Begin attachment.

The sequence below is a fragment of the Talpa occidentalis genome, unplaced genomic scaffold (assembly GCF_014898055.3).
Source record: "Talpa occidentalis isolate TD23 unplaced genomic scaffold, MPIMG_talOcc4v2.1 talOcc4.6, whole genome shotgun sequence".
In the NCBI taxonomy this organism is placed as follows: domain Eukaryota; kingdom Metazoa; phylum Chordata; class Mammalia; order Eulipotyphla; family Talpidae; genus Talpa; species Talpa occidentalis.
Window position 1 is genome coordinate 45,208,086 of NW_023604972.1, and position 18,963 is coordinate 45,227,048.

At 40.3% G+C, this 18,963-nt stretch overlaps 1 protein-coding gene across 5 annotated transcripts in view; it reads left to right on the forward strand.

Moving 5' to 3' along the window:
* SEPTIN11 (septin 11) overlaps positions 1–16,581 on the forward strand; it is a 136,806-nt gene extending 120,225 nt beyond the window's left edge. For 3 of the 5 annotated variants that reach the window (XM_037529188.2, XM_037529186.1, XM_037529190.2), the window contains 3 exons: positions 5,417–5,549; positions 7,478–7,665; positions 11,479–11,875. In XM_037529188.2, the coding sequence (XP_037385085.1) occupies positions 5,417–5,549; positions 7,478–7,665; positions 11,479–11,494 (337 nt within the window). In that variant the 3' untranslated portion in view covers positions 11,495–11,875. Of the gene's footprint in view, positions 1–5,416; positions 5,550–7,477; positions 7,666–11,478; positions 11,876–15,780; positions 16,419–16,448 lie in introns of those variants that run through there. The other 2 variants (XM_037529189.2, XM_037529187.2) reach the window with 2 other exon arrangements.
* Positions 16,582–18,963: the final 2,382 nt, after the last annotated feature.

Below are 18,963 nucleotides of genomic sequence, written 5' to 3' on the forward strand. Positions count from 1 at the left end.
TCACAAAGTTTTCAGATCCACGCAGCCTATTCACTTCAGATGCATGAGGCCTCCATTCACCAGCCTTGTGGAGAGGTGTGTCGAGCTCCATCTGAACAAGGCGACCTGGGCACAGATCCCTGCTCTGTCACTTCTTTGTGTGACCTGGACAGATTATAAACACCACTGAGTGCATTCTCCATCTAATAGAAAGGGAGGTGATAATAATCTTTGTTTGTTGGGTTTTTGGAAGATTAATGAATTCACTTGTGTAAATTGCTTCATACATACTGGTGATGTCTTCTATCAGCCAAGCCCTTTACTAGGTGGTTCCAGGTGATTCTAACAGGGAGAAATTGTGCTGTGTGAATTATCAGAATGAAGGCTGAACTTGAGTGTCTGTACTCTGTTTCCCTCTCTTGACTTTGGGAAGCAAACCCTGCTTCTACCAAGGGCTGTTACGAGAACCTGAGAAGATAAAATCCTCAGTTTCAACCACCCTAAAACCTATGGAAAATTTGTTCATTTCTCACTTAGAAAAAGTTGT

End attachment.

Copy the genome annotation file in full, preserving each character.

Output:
The sequence below is a fragment of the Talpa occidentalis genome, unplaced genomic scaffold (assembly GCF_014898055.3).
Source record: "Talpa occidentalis isolate TD23 unplaced genomic scaffold, MPIMG_talOcc4v2.1 talOcc4.6, whole genome shotgun sequence".
In the NCBI taxonomy this organism is placed as follows: domain Eukaryota; kingdom Metazoa; phylum Chordata; class Mammalia; order Eulipotyphla; family Talpidae; genus Talpa; species Talpa occidentalis.
Window position 1 is genome coordinate 45,208,086 of NW_023604972.1, and position 18,963 is coordinate 45,227,048.

At 40.3% G+C, this 18,963-nt stretch overlaps 1 protein-coding gene across 5 annotated transcripts in view; it reads left to right on the forward strand.

Moving 5' to 3' along the window:
* SEPTIN11 (septin 11) overlaps positions 1–16,581 on the forward strand; it is a 136,806-nt gene extending 120,225 nt beyond the window's left edge. For 3 of the 5 annotated variants that reach the window (XM_037529188.2, XM_037529186.1, XM_037529190.2), the window contains 3 exons: positions 5,417–5,549; positions 7,478–7,665; positions 11,479–11,875. In XM_037529188.2, the coding sequence (XP_037385085.1) occupies positions 5,417–5,549; positions 7,478–7,665; positions 11,479–11,494 (337 nt within the window). In that variant the 3' untranslated portion in view covers positions 11,495–11,875. Of the gene's footprint in view, positions 1–5,416; positions 5,550–7,477; positions 7,666–11,478; positions 11,876–15,780; positions 16,419–16,448 lie in introns of those variants that run through there. The other 2 variants (XM_037529189.2, XM_037529187.2) reach the window with 2 other exon arrangements.
* Positions 16,582–18,963: the final 2,382 nt, after the last annotated feature.

Below are 18,963 nucleotides of genomic sequence, written 5' to 3' on the forward strand. Positions count from 1 at the left end.
TCACAAAGTTTTCAGATCCACGCAGCCTATTCACTTCAGATGCATGAGGCCTCCATTCACCAGCCTTGTGGAGAGGTGTGTCGAGCTCCATCTGAACAAGGCGACCTGGGCACAGATCCCTGCTCTGTCACTTCTTTGTGTGACCTGGACAGATTATAAACACCACTGAGTGCATTCTCCATCTAATAGAAAGGGAGGTGATAATAATCTTTGTTTGTTGGGTTTTTGGAAGATTAATGAATTCACTTGTGTAAATTGCTTCATACATACTGGTGATGTCTTCTATCAGCCAAGCCCTTTACTAGGTGGTTCCAGGTGATTCTAACAGGGAGAAATTGTGCTGTGTGAATTATCAGAATGAAGGCTGAACTTGAGTGTCTGTACTCTGTTTCCCTCTCTTGACTTTGGGAAGCAAACCCTGCTTCTACCAAGGGCTGTTACGAGAACCTGAGAAGATAAAATCCTCAGTTTCAACCACCCTAAAACCTATGGAAAATTTGTTCATTTCTCACTTAGAAAAAGTTGT